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Dr Vladimir Brljak

Associate Professor

Associate Professor in the Department of English Studies+44 (0) 191 33 43370
Member of the Institute of Medieval and Early Modern Studies 


I joined the Department in 2018, having previously studied at the Universities of Zagreb (BA) and Warwick (PhD), and held the Thole Research Fellowship at Trinity Hall, Cambridge. I have held visiting fellowships and grants at the Bodleian Libraries' Centre for the Study of the Book, Huntington Library, Durham University (Seedcorn Fund Award), and the Warburg Institute, and given invited talks at a range of European and American institutions.


I work mainly on English literary history, c.1500-1700, with particular interests in allegory, the history of literary criticism, and the work of John Milton. In addition, I have wider interests in the long history of poetics and hermeneutics, and the literary and cultural history of outer space and the cosmological imagination. Besides single-authored research, I am involved in several collaborative projects, teaming up with colleagues in other specializations within English literary history, other fields in the humanities and social sciences, and the creative arts.

Current projects include:

  • When Did Space Turn Dark? (Reaktion Books, under contract). Monograph exploring the shift from a bright to a dark universe in the Western cosmological imagination. While other comparable transformations - for example, from a geocentric to a heliocentric, or a bounded to an unbounded, universe - have been extensively studied, the turn from bright to dark space has received only minor notice in premodern literary history, and remains entirely unnoticed beyond this field. The project emerges out of my interest in the work of John Milton but draws on textual and visual evidence from antiquity to the present, offering the first sustained study of the subject.
  • Literary Criticism of the English Renaissance, ed. Gavin Alexander, Catherine Bates, Vladimir Brljak, Sarah Knight, and Micha Lazarus, 4 vols (Oxford University Press, under contract). Edition of primary sources in the subject. My contribution focuses on the period c.1605-75: a 'lost' age of English literary thought, typically presented as a dormant interlude between a waning 'Renaissance' and a 'Long Eighteenth Century' rather than a productive epoch in its own right. I have conducted systematic research on the subject since 2017, identifying over a hundred substantial sources, including nearly twenty unpublished works in manuscript. Trebling the corpus collected in previous scholarship, my work recovers this lost age and reassesses its contribution to literary and intellectual history.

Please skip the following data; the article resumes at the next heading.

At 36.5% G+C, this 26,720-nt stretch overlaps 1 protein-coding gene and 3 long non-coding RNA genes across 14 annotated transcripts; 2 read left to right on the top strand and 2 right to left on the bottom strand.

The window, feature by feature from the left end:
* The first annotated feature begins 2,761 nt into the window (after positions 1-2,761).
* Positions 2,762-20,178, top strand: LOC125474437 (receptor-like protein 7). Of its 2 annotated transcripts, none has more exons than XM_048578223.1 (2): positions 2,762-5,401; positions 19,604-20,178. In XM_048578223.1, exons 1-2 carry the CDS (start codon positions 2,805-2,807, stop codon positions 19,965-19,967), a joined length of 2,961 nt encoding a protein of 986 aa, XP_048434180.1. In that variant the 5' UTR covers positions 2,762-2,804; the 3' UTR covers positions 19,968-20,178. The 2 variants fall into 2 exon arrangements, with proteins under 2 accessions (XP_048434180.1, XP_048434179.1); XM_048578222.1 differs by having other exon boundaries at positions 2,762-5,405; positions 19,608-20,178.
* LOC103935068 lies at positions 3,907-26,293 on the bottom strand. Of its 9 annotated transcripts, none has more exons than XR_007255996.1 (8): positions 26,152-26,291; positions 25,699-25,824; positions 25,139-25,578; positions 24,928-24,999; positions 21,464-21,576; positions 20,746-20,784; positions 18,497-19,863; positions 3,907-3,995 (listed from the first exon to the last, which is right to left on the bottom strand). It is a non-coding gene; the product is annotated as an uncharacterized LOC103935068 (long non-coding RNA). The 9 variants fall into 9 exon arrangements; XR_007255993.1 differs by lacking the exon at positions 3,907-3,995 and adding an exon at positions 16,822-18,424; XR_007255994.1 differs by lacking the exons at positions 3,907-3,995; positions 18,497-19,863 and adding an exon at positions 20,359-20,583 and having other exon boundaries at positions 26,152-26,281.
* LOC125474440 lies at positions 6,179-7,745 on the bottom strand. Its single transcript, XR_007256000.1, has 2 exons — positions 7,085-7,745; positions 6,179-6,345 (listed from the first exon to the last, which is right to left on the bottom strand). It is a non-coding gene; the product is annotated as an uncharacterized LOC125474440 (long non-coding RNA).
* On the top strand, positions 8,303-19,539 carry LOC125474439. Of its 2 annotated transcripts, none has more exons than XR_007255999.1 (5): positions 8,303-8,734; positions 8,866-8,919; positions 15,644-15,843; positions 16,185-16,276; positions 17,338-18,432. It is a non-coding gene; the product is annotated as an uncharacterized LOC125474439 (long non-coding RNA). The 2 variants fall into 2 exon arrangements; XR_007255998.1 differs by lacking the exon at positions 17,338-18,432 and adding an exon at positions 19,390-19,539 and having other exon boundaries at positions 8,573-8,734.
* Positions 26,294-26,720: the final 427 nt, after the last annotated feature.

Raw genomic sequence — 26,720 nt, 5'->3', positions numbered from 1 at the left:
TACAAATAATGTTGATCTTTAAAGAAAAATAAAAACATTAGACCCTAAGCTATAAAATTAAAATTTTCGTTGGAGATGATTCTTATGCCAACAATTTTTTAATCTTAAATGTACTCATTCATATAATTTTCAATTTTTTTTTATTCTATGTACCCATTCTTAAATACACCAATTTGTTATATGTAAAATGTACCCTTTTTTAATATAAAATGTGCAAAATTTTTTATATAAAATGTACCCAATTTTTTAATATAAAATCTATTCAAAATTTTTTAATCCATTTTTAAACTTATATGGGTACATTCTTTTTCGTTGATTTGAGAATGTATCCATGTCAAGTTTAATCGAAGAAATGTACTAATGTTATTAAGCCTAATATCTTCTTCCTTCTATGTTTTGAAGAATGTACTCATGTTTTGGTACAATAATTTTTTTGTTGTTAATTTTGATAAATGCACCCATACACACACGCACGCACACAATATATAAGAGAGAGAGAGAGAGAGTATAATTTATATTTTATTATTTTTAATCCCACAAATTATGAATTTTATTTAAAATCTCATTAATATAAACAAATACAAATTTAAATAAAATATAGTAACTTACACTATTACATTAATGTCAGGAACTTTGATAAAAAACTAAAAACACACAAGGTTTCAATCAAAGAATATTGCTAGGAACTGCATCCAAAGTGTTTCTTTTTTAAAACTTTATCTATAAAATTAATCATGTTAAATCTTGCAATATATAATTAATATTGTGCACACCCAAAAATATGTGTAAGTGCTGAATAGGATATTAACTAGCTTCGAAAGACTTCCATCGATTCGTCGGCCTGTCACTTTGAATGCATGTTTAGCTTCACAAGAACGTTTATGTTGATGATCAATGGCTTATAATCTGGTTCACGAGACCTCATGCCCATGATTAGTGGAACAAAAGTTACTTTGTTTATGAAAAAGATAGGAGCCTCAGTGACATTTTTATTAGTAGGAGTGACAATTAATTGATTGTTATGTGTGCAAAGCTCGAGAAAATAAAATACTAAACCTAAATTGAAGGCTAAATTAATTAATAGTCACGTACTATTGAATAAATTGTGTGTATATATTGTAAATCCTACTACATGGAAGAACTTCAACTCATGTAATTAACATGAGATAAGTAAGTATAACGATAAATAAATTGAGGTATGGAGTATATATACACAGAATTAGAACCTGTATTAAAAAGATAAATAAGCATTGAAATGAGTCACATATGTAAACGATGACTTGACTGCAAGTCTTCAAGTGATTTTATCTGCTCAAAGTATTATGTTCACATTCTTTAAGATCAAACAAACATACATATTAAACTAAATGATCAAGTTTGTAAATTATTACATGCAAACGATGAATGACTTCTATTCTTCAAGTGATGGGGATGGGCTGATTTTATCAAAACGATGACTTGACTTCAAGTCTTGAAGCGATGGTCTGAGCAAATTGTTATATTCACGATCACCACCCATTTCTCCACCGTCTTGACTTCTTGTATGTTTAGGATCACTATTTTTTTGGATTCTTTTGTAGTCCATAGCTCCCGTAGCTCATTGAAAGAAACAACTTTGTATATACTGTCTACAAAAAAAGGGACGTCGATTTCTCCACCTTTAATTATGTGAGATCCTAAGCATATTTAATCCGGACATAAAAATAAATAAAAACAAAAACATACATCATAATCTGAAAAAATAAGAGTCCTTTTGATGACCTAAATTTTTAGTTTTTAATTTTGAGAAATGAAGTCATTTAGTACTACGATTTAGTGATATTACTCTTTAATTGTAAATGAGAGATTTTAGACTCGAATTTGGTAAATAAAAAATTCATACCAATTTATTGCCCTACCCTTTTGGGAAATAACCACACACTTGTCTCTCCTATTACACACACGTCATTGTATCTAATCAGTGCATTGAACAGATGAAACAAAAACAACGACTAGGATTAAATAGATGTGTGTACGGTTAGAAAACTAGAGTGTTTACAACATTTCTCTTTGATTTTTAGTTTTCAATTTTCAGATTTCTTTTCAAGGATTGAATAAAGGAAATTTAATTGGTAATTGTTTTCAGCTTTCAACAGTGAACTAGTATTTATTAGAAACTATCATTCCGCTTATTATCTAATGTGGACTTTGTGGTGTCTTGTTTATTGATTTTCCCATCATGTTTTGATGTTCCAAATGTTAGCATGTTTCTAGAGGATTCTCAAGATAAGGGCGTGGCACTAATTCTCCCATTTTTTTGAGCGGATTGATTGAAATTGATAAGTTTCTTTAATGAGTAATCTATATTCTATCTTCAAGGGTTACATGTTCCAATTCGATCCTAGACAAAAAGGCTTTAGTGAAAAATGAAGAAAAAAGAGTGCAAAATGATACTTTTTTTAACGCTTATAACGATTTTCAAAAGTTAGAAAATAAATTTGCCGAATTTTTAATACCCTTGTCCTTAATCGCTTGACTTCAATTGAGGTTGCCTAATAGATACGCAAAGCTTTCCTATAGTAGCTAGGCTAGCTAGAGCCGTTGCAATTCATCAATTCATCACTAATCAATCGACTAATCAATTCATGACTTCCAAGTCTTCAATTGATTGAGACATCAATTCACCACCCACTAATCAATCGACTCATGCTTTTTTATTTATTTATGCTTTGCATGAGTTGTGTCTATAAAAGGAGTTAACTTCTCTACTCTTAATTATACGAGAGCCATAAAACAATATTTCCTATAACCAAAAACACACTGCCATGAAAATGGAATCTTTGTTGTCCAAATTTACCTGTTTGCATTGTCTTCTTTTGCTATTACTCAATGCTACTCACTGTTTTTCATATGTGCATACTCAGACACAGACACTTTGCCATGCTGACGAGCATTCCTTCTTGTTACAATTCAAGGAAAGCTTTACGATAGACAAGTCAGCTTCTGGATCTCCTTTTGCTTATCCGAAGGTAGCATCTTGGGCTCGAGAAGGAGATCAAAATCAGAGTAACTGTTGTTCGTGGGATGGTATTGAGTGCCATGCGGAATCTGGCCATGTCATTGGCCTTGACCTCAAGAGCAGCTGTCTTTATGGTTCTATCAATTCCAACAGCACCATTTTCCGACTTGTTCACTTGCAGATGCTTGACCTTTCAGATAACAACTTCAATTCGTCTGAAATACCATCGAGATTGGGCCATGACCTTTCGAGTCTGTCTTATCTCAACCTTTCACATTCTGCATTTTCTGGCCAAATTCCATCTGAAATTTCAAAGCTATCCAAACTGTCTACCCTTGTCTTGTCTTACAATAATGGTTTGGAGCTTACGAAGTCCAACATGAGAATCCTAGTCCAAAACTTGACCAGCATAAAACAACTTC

• Poetics before Modernity: Literary Theory in the West from Antiquity to the Enlightenment, ed. Vladimir Brljak and Micha Lazarus (Oxford University Press, under contract). Edited collection emerging from the eponymous project, redrawing the map of premodern literary thought across received historical and disciplinary divides.
  • Space in Time: From the Heavens to Outer Space, ed. Vladimir Brljak, Veronica della Dora, Stamatina Mastorakou, and John Tresch (under consideration). Edited collection emerging from the eponymous conference (Warburg Institute, 2023), exploring the long and global cultural history of the space beyond Earth, from the ancient heavens to modern outer space.

I am co-founder of 'Poetics before Modernity' (2016-), a collaborative project exploring the history of early literary thought, which I convene with Micha Lazarus and an international team of colleagues. The project organizes events in the field and publishes Sources in Early Poetics (Brill), on which I serve as General Editor.

As Secondary Proposer, I am part of the COST Action 'Futures-oriented Governance of Outer Space: Towards Peace, Equity, and Environmental Integrity (FOGOS)' (2024-), collaborating with a team led by Florian Rabitz, ranging across the human and social sciences.

I have also published on various other topics: Old English poetry; references to religious doctrine and controversy in Shakespeare's work; the formation of the Faust legend; modern authors drawing on 'medieval' sources and traditions (Borges, Tolkien).


I convene What Is Literature? Literary Thought from Antiquity to Modernity (L2), 'Paradise Lost' as Science Fiction (L3), and Early Modern Science Fiction (MA, forthcoming 2024-25); tutor on Shakespeare and Renaissance Literature (L2); lecture across the pre-1900 syllabus (L1-3); and supervise BA, MA and PhD dissertations on a wide range of topics.

Doctoral Supervision and Postdoctoral Mentorship

I welcome enquiries from prospective doctoral students and postdoctoral researchers interested in topics indicated above.

Esteem Indicators


Book review

Chapter in book

Edited book

Journal Article

Other (Digital/Visual Media)


Supervision students